- Associated Press - Thursday, December 18, 2014

LOUISVILLE, Ky. (AP) - Police officers accused of misconduct are entitled to administrative reviews set out by state law regardless of whether the complaints stemmed from internal police allegations or came from people outside of law enforcement, the Kentucky Supreme Court ruled Thursday.

The divided court’s ruling came in cases involving a University of Louisville police officer who was fired and a Mount Washington officer who was temporarily suspended without pay and had his rank reduced. The cases sprang from allegations initiating within their own departments.

Both officers requested administrative reviews, citing a section of state law known as the “Police Officer Bill of Rights.” A hearing was set for the UofL officer, Jeffery Pearce, but his request to have an attorney present was denied. Mount Washington Officer Stephen Hill’s request for a hearing was denied.

The officers lost their circuit court appeals, and state Court of Appeals panels ruled the officers weren’t entitled to the procedural process. The appeals court said the procedural protections apply only when the disciplinary action was initiated by a citizen’s complaint.

In his majority opinion, Supreme Court Justice Daniel Venters said the law setting the procedural rights for officers applies both to disciplinary actions originating from internal police allegations and complaints from people outside of law enforcement.

“The dichotomy of a ‘citizen’s complaint’ vs. an intra-departmental complaint is wholly a creation of the lower courts rather than the legislature,” Venters wrote in the decision, which sent both cases back to the circuit courts for further proceedings.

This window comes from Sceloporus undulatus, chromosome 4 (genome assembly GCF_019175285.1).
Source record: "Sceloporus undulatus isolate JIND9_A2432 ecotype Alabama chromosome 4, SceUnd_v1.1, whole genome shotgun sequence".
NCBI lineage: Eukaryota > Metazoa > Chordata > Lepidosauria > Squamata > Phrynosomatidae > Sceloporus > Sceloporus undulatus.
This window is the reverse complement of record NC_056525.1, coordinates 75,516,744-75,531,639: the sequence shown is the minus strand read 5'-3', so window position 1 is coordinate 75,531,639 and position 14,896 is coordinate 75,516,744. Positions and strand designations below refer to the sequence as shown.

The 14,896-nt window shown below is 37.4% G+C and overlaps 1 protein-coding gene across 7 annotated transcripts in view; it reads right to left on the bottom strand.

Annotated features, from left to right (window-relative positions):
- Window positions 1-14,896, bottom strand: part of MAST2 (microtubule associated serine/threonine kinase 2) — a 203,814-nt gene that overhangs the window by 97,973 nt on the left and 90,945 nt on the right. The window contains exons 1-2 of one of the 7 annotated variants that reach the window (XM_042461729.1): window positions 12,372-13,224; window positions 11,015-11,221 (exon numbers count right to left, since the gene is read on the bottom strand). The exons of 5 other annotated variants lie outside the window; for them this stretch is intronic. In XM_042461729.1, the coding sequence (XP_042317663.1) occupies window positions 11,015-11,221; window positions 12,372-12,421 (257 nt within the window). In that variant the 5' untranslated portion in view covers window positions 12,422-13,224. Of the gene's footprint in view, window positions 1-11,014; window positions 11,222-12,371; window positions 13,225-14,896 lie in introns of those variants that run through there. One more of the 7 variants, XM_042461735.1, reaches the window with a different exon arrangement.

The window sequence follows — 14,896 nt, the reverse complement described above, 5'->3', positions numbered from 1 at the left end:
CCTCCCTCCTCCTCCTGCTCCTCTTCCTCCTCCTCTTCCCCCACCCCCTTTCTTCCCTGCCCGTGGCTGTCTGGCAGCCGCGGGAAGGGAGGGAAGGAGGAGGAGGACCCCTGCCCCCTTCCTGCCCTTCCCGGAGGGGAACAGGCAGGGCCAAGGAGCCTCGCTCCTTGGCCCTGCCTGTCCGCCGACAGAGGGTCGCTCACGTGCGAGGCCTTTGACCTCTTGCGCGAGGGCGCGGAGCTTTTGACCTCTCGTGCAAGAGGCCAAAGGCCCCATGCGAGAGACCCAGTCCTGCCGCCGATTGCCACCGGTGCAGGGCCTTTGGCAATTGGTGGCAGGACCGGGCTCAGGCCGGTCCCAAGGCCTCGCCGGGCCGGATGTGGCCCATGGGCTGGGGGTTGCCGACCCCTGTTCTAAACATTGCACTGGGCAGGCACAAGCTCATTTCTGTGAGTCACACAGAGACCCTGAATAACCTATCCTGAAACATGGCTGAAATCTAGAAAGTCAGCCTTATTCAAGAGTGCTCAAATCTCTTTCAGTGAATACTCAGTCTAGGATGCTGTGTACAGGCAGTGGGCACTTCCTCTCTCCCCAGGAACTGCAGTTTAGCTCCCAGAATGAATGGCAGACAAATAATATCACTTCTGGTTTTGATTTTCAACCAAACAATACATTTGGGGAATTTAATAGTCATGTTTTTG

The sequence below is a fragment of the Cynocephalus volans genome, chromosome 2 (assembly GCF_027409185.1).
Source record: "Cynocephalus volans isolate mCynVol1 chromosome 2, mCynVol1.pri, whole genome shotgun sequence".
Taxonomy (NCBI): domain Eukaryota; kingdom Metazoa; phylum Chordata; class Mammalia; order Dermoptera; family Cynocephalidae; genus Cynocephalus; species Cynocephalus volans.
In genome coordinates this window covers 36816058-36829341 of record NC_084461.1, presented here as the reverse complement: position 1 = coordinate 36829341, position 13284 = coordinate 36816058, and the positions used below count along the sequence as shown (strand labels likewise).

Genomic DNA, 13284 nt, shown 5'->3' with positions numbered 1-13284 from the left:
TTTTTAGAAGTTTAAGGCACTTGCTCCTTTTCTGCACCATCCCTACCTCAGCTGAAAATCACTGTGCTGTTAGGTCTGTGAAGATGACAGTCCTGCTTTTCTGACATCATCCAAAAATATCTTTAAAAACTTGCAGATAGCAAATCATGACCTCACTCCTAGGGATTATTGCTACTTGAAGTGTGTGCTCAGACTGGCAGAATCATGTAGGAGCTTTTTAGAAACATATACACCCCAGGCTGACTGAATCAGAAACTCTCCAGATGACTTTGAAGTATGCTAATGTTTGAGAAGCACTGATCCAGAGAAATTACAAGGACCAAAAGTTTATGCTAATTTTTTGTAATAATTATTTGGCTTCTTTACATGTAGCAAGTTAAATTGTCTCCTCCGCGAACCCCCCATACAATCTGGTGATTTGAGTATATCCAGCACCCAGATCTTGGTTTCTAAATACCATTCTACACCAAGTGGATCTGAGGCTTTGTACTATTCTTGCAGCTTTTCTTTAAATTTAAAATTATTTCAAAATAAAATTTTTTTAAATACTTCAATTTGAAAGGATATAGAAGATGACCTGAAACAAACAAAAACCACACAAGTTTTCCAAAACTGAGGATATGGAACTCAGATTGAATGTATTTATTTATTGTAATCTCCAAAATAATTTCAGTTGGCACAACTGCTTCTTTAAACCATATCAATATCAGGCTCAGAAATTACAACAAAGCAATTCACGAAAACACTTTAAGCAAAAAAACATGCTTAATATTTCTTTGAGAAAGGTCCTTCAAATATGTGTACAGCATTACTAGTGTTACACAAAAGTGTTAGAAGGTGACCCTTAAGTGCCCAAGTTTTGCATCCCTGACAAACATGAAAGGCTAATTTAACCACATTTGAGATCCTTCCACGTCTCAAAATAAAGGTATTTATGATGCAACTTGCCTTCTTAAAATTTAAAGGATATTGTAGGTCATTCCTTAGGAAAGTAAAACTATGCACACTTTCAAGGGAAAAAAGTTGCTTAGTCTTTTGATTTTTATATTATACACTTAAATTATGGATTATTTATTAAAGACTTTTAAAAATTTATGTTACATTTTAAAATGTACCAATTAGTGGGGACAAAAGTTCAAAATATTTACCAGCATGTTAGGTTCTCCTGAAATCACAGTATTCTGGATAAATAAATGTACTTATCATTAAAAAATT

The issue before the high court was of “significant concern” to law enforcement personnel in Kentucky and to the state and local governments employing them, Venters said. He noted the issue raised in the cases had not been previously dealt with by the state’s high court.

David Leightty, a Louisville attorney representing Pearce, said the procedural protections laid out in the law ensure evenhanded reviews of alleged police misconduct and whether the penalties are appropriate.

Some officers were essentially denied due process by lower-court rulings interpreting the law as to guarantee those reviews only when the allegations were brought by someone outside of law enforcement, he said in a phone interview Thursday.

“We viewed it as very detrimental to police officers because the vast majority of police discipline is not originated by a citizen complaint but comes from charges from within the department,” he said.

Pearce was terminated as a campus police officers after his chief determined he had violated university and departmental policies on two occasions. Hill’s punishment was recommended by his chief, who determined Hill had been insubordinate.

Venters was joined by Justices Mary Noble and Will T. Scott in his opinion. Justice Michelle Keller concurred in a separate opinion.

Chief Justice John D. Minton Jr. led the dissenters in the case.

Minton wrote that interpreting the law to apply only to proceedings initiated by citizen complaints “is necessary to ensure a harmonious reading of all other relevant, interrelated statutes providing law enforcement officers with protections from arbitrary punishment from their employers.”

Minton was joined by justices Lisabeth Hughes Abramson and Bill Cunningham.

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